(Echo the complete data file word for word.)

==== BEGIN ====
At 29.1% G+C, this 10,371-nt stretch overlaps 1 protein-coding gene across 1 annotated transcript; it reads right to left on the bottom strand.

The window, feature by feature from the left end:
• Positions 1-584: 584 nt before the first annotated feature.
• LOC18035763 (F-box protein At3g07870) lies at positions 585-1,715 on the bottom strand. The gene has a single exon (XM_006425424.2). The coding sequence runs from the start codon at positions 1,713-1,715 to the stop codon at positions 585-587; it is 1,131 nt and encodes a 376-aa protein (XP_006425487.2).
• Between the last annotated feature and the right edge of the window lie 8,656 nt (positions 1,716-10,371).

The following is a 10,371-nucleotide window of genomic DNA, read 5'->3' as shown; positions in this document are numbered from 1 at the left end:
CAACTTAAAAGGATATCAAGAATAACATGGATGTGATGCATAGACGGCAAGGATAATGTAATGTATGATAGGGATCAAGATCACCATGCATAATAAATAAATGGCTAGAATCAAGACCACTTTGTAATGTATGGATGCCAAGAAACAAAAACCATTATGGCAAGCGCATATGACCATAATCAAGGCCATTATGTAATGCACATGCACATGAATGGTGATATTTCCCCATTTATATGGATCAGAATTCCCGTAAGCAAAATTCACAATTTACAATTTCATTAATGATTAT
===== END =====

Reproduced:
At 29.1% G+C, this 10,371-nt stretch overlaps 1 protein-coding gene across 1 annotated transcript; it reads right to left on the bottom strand.

The window, feature by feature from the left end:
• Positions 1-584: 584 nt before the first annotated feature.
• LOC18035763 (F-box protein At3g07870) lies at positions 585-1,715 on the bottom strand. The gene has a single exon (XM_006425424.2). The coding sequence runs from the start codon at positions 1,713-1,715 to the stop codon at positions 585-587; it is 1,131 nt and encodes a 376-aa protein (XP_006425487.2).
• Between the last annotated feature and the right edge of the window lie 8,656 nt (positions 1,716-10,371).

The following is a 10,371-nucleotide window of genomic DNA, read 5'->3' as shown; positions in this document are numbered from 1 at the left end:
CAACTTAAAAGGATATCAAGAATAACATGGATGTGATGCATAGACGGCAAGGATAATGTAATGTATGATAGGGATCAAGATCACCATGCATAATAAATAAATGGCTAGAATCAAGACCACTTTGTAATGTATGGATGCCAAGAAACAAAAACCATTATGGCAAGCGCATATGACCATAATCAAGGCCATTATGTAATGCACATGCACATGAATGGTGATATTTCCCCATTTATATGGATCAGAATTCCCGTAAGCAAAATTCACAATTTACAATTTCATTAATGATTAT